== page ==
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Kidney Week

Abstract: PO0204

The Fibrogenic Response to Renal Injury Is Epigenetically Regulated Through the Activation of Bivalent Genes

Session Information

  • AKI Mechanisms - 2
    October 22, 2020 | Location: On-Demand
    Abstract Time: 10:00 AM - 12:00 PM

Category: Acute Kidney Injury

  • 103 AKI: Mechanisms

Authors

  • Nguyen, Elizabeth D., Seattle Children's Hospital Department of Pediatric Nephrology, Seattle, Washington, United States
  • Okamura, Daryl M., Seattle Children's Hospital Department of Pediatric Nephrology, Seattle, Washington, United States
  • Houghtaling, Scott Robert, Seattle Children's Research Institute, Seattle, Washington, United States
  • Collins, Sarah J., Seattle Children's Research Institute, Seattle, Washington, United States
  • Timms, Andrew E., Seattle Children's Research Institute, Seattle, Washington, United States
  • Beier, David R., Seattle Children's Research Institute, Seattle, Washington, United States
  • Majesky, Mark W., Seattle Children's Research Institute, Seattle, Washington, United States
Background

Bivalent genes are regions of epigenetically modified nucleosomes that carry both H3K4me3 and H3K27me3 simultaneously and exist in a poised transcriptional state, ready for activation or repression depending on stimuli. While important in directing gene expression during development, the role of bivalency has not been fully characterized in renal injury. In this work, we demonstrate that activated bivalent genes are associated with upregulation of genes that drive the response to unilateral ureteric obstruction (UUO) in the mouse.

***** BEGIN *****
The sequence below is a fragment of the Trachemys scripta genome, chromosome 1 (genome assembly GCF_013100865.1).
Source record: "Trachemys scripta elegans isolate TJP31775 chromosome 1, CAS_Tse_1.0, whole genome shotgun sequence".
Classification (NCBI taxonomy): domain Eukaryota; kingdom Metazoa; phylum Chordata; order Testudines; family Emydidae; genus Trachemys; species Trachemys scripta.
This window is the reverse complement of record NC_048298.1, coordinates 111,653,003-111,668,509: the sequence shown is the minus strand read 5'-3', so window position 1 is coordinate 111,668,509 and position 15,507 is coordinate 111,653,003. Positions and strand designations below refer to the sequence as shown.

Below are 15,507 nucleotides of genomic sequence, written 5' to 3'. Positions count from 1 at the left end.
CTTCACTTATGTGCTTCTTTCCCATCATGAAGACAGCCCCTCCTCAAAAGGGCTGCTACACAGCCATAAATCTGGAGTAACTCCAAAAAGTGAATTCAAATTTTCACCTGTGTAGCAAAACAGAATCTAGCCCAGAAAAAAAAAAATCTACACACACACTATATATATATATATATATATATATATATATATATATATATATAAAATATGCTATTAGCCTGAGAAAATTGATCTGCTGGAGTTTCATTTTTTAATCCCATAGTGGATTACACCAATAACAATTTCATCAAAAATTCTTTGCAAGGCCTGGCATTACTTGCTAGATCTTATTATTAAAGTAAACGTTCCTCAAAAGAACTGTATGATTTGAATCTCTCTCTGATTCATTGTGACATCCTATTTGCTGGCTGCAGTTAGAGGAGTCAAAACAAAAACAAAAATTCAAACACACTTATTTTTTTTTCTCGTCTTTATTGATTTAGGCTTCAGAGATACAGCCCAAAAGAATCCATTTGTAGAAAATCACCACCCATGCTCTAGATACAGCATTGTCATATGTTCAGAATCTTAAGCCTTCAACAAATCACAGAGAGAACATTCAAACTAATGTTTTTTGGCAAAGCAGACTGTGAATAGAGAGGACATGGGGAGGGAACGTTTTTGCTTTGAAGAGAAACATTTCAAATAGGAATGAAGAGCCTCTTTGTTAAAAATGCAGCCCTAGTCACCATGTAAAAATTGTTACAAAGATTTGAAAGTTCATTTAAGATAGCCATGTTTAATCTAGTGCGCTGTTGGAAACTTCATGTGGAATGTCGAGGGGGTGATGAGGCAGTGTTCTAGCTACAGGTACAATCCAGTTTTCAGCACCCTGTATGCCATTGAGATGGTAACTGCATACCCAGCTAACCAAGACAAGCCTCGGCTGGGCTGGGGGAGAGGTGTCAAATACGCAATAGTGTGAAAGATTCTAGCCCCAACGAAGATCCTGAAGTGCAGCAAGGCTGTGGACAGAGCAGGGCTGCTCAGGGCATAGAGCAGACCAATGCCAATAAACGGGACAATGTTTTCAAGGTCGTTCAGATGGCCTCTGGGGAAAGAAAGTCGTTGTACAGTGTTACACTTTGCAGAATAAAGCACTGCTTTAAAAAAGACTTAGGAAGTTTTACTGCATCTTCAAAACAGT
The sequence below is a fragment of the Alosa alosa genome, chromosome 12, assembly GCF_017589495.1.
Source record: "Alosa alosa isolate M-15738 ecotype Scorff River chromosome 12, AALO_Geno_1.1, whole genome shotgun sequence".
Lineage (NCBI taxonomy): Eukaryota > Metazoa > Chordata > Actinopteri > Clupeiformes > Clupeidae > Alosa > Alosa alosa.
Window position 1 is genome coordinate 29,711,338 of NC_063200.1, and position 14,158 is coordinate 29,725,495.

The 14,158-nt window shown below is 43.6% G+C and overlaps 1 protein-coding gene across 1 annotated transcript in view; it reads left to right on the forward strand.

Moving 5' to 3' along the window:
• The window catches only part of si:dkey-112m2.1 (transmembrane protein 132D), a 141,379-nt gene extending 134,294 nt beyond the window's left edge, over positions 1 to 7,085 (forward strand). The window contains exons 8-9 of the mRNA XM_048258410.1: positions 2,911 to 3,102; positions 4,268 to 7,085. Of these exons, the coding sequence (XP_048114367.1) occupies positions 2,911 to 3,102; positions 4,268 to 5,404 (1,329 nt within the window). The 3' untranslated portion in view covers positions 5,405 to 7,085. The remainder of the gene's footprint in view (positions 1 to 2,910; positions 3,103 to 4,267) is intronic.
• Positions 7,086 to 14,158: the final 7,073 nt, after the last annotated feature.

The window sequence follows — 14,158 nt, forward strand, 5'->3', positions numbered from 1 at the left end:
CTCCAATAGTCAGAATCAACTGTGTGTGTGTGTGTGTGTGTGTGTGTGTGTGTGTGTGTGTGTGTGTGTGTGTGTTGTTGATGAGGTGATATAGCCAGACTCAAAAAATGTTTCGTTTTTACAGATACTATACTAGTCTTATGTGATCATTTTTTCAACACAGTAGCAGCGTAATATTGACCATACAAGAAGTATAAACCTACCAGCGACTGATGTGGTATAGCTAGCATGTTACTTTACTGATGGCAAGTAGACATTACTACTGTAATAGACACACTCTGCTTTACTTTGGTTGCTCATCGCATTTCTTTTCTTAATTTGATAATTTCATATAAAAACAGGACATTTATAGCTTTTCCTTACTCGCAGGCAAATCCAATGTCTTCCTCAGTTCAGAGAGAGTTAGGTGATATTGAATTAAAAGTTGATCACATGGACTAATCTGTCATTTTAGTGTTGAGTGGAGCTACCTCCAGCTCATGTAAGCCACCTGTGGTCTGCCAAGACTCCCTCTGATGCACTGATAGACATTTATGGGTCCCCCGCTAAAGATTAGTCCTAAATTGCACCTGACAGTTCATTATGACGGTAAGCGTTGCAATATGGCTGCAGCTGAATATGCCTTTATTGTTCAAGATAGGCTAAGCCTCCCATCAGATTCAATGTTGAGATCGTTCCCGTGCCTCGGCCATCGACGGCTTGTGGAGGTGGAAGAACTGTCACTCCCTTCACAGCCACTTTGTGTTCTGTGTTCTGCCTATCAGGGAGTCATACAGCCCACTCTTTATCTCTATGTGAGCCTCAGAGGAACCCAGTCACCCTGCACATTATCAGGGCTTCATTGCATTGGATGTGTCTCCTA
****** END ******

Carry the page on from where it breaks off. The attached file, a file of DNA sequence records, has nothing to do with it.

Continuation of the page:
Methods

CUT&RUN ChIP-Seq analysis using antibodies to H3K4me3 and H3K27me3 was carried out on normal kidneys and kidneys of mice 5 days after UUO. Enriched peaks were identified using SEACR, and HOMER was used to perform peak annotation. To determine fold change gene expression, RNA was collected and analyzed from samples 5 days after they were subjected to sham or UUO surgery.

Results

Through peak annotation of CUT&RUN results, 1546 bivalently marked genes were identified in the normal kidney. With the onset of UUO, 62% of these bivalent genes (951/1546, activated bivalent genes) are activated by the loss of the repressive H3K27me3 mark and the persistence of the activating H3K4me3 mark, indicating these genes are available for transcription. Upon correlation of activated bivalent genes with RNA Seq data after UUO only 13% were significantly upregulated (fold change >1.5, FDR <0.05). Functional analysis of these activated bivalent genes identified enriched pathways associated with kidney injury including apoptotic signaling, regulation of fibroblast proliferation and inflammation. Significantly increased expression of genes involved in these pathways were noted after UUO, including Nfkb2 (7 fold), Rhob (6 fold), Cdkn1 (5 fold) and Tgfbr2 (2.5 fold). The activated bivalent gene with the most significant increase in gene expression (20 fold in UUO compared to sham) was Atf3, a transcription factor which plays a protective role in kidney injury by attenuating the inflammatory response.

Conclusion

We provide evidence to suggest that the response to renal injury via inflammatory, apoptotic and fibrogenic pathways is orchestrated through the epigenetic regulation of bivalent genes that are poised for response in the normal kidney.

Funding

  • NIDDK Support